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Wind energy firm seeks lease of Augusta County regional landfill

Shenandoah Valley’s powerful winds can be a nuisance at picnic grounds and farmers’ markets, but it might soon become an asset for the region too.

Apex LLC, a Charlottesville-based wind energy company, is asking for approval to place 20 to 30 wind turbines on and around the Augusta County Regional Landfill. It would be a lease option.

“We’re quite interested in supporting the wind industry here in the state,” said Tyson Utt, director of development for the Mid-Atlantic Region. He said this would be the first commercial wind farm in the state. “This site actually has a few key attributes for a wind project.”

The site has good access roads, good transmission lines, compatible existing land usage and a surprisingly consistent amount of wind, he said.

“We’re looking for unique areas where the wind might be stronger than people think,” Utt said. “The technology has advanced quite a bit in the last few years so projects don’t necessarily need to be located in places like North Dakota or somewhere people typically think of wind projects as being.”

“We’re still way in the preliminary part of the process,” said Dennis Burnett, county director of economic development. “But if it will work, then it would be great.”

Waynesboro and Staunton City Councils and the Augusta County Board of Supervisors, the co-owners of the landfill, would need to approve the five-year lease option before the company can begin work on a feasibility study. Augusta County Board of Supervisors approved the lease motion 7-0 Wednesday night. Augusta would also have to separately approve a land-use overlay, a zoning change that allows for private use on public land.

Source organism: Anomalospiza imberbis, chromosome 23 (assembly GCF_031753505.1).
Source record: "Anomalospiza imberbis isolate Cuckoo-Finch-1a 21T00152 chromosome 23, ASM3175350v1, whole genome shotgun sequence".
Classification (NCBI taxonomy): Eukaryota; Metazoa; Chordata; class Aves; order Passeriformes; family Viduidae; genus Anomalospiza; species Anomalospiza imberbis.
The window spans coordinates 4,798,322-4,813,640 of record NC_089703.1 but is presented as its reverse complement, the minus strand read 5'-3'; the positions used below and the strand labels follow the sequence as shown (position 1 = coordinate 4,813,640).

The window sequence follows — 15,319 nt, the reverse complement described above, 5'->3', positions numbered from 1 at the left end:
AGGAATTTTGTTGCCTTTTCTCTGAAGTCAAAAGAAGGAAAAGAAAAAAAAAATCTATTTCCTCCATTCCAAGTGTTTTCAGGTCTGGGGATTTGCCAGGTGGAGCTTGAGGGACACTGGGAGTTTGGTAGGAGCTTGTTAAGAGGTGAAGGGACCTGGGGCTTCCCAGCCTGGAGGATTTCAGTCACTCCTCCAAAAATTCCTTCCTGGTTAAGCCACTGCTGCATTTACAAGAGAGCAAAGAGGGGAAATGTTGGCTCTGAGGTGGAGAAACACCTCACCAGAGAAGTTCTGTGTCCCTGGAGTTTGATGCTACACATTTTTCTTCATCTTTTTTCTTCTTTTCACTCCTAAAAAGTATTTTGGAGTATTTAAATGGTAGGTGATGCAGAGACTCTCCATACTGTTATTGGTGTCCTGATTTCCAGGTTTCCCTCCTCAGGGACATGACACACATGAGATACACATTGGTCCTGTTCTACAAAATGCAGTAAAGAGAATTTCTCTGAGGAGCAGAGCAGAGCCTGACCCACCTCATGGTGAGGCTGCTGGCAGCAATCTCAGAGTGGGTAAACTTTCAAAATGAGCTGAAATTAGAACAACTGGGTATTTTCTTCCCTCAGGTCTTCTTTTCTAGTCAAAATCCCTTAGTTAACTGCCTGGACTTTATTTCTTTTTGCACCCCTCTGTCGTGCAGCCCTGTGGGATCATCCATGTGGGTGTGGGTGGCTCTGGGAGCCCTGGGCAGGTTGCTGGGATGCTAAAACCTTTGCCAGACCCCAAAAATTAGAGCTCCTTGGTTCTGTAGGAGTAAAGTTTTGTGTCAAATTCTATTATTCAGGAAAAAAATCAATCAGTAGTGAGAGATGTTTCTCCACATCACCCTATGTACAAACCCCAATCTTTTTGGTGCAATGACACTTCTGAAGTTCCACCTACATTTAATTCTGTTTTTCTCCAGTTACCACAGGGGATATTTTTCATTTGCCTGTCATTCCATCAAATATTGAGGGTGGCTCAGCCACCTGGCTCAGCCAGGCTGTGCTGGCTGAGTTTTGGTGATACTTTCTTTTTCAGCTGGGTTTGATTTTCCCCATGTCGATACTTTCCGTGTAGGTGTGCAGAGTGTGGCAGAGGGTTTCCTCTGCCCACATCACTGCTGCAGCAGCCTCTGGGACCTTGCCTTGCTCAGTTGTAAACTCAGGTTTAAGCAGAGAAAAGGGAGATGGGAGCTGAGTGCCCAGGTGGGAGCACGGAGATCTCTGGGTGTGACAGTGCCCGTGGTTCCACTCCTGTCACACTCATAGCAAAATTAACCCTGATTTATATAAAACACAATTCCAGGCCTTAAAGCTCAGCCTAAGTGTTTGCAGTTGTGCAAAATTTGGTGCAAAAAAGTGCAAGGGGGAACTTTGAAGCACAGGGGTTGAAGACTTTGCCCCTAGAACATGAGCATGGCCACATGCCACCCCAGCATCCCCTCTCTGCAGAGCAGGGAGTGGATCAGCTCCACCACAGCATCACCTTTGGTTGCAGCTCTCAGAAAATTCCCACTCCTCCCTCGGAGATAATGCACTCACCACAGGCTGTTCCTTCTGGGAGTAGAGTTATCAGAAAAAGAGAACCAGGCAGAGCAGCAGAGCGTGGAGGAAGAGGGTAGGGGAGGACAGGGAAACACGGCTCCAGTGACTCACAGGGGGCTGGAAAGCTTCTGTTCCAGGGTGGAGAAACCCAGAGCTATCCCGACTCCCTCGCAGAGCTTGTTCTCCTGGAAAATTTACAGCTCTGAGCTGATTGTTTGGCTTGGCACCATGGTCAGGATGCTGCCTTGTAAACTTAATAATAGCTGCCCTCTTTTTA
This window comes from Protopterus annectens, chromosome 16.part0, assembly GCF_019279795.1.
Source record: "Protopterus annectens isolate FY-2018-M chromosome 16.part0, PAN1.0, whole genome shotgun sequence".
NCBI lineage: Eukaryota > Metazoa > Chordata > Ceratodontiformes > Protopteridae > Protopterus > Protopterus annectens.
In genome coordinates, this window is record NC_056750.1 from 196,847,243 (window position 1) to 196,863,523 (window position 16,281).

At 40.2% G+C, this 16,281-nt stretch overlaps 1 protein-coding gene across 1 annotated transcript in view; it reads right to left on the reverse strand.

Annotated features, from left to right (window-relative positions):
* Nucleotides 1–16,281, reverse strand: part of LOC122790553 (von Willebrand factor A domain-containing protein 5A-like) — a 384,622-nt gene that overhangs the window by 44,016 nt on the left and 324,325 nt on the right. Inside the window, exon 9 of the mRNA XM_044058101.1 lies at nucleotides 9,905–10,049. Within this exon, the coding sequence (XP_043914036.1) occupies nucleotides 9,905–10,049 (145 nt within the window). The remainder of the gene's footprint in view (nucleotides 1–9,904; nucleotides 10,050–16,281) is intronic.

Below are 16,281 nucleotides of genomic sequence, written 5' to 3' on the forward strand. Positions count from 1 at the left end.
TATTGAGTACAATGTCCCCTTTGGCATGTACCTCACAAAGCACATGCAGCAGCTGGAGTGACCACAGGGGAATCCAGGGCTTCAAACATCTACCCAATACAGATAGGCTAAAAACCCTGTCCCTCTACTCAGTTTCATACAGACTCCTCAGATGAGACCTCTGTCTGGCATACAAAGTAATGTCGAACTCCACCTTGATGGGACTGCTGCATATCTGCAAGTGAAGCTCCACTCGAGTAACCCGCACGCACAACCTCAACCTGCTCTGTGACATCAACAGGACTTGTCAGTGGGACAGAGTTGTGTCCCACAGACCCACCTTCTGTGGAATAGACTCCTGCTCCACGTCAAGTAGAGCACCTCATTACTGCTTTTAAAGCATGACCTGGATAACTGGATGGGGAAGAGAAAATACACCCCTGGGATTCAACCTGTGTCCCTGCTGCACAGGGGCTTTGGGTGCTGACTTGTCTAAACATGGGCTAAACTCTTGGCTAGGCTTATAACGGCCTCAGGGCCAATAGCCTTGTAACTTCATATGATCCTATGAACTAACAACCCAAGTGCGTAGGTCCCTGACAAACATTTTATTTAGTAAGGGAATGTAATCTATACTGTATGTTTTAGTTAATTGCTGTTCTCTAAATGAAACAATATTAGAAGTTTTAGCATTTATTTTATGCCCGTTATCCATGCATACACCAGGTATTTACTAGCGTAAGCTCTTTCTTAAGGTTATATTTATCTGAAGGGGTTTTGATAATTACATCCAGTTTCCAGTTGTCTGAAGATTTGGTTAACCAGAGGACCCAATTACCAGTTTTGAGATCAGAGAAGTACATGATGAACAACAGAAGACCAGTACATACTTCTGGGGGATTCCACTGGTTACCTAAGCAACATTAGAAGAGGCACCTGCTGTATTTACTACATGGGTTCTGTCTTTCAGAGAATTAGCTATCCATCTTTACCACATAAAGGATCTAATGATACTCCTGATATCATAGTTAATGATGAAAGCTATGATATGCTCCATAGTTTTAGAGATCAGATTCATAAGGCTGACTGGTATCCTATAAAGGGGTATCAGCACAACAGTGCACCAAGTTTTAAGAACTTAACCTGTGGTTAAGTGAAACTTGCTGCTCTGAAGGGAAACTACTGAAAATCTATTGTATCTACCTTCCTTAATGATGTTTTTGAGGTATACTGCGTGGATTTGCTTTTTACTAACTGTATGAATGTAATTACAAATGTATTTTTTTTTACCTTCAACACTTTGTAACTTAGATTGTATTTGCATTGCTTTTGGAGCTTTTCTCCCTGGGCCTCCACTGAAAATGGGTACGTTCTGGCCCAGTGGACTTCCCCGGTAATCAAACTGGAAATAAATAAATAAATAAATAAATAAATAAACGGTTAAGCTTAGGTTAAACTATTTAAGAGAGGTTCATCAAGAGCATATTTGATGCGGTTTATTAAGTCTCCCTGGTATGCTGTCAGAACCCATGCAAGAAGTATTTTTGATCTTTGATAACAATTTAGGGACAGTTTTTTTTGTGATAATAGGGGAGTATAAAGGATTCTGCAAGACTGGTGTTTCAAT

The study would take at least a year to conduct, said Utt, and the company has already placed a sonic detection and ranging system south of the landfill to begin studying the wind profile of the lower atmosphere in the area.

If the site is deemed viable for a wind farm, an environmental assessment and permitting would take at least another year, Utt said. The entire project would take three to five years to complete.

“We’d like to be able to start construction in 2014,” Utt said. “Virginia is the second largest importer of electricity, behind California. We want to be able to help the state be able to produce its own renewable energy sources.”

The electricity produced would be sold to a utility company, and the landfill would receive royalty payments from Apex, as would any other landowner allowing wind turbines. Apex is not seeking any public money for the project, Utt said.

The project would not only benefit the landfill and local taxpayers, but could be an economic boost for the area.

“You have the roads to build, the foundations to lay,” Utt said. “It would have a lot of economic impact in the area. Certainly a lot of activity in construction.”

Waynesboro and Staunton City Councils are expected to vote on the matter in the next couple weeks.